Affiliate links below.
This year we're using North Star Geography in our homeschool with the 6th and 3rd graders, which may seem odd since the curriculum is written at a jr high/high school level. Still, it's easy to modify and my kids - a girl and a boy, respectively - are really enjoying it.
The Number One Way to Rock Your Homeschool
We're talking about geography here but do you want to know the number one way to rock your homeschool? Modify curriculum to suit your needs.
That's it! And while a lot of us want to have a checklist and tight guidelines and a script, those three things will dissolve your students into puddles of boredom and disdain.
How are we modifying North Star Geography? We're majoring on the majors (basics of geography, map reading, terminology, cultural highlights) and not worrying about the rest. The rest will come in high school and college.
I bought a dry erase map and attached it to the wall with velcro tape. That particular map is peel and stick, but our home is on the market and I want to be able to take it with us without damaging the wall.
In the photo above, they're labeling the continents, oceans, and major geographical points: Tropic of Cancer, Tropic of Capricorn, the Equator, etc.
Rock Your Homeschool Even More: Plan Hands-On Projects
As an often overwhelmed mom of 8, I'll be the first to tell you to ditch the projects if this isn't a good year for you. No guilt!
This is a good year for us to add some fun hands-on projects, so here's the plan for our Northstar Geography year:
Hands-On Projects for Northstar Geography
Lesson 1: No project
Lesson 2: Determine latitude and longitude
Eat Your Way Around the World Europe - English tea (cucumber sandwiches, scones, lemon curd, cream)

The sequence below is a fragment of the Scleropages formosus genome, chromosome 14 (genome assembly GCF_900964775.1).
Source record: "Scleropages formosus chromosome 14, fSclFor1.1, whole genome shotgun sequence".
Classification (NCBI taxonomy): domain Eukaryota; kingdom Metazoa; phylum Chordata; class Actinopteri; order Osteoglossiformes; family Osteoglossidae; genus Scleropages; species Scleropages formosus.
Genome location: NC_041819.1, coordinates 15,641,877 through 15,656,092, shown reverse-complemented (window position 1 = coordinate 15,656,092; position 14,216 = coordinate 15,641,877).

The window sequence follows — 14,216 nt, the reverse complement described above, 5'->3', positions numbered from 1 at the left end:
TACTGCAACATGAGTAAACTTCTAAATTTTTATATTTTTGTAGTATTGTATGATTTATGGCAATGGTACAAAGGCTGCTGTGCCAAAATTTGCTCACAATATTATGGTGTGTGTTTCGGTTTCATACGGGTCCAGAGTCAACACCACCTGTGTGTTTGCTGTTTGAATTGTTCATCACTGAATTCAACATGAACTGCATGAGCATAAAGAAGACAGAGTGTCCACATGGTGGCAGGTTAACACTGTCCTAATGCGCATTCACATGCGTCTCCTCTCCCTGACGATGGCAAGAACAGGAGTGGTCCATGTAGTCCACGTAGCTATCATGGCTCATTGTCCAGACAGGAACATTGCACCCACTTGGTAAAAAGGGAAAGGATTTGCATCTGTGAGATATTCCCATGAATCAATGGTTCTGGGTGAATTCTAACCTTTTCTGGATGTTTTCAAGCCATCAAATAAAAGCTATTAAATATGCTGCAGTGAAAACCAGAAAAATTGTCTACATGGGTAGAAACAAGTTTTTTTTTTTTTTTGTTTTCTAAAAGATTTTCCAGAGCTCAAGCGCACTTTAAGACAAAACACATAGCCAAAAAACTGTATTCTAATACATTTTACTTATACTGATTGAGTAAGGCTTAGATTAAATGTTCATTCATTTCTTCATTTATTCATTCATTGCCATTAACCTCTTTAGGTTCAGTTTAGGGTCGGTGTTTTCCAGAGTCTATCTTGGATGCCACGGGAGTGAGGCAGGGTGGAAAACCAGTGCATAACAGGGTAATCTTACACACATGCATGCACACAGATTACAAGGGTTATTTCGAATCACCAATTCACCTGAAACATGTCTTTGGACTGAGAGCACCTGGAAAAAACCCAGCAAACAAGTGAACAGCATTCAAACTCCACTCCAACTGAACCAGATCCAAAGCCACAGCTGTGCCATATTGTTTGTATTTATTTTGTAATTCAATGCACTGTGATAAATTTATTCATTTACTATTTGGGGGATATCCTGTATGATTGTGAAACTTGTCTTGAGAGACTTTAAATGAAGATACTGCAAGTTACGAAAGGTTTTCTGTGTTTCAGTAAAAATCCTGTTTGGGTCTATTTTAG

Lesson 3: Make a map from scratch
Lesson 4: Geocaching
Eat Your Way Around the World North America - Canadian dinner (pp 65-67)
Lesson 5: Sugar cookie map
Lesson 6: Eat Your Way Around the World South America - Peruvian dinner (pp 85-87)
Lesson 7: Sail with trade winds - Make a sailboat to float
Lesson 8: YouTube: Fire Whirl, Fire Tube, Dust Devil, Water Spout
Eat Your Way Around the World Africa - Moroccan dinner (pp 14-16)
Lesson 9: Field Trip to Nature Museum
Lesson 10: Build a city. Could also build a shelter in the backyard.
Eat Your Way Around the World does not cover Mediterranean. Order in from Gyros!
Lesson 11: Field Trip to garbage management company
Lesson 12: Eat Your Way Around the World Japanese lunch (just the 3 of us) - sushi
Lesson 13: Create a family tree
Lesson 14: Hungarian, Italian, and English dinners (these are our family heritage countries)
Lesson 15: Eat Your Way Around the World Australia - shrimp skewers, Anzac biscuits
This is Eat Your Way Around the World. I don't know about you but I find that food makes a great connection for kids when we're studying cultures. These two kids are old enough to prep the meals with me, too, which makes it extra great.
In my next post, I'll do a round-up of resources and ideas to make geography a subject you look forward to!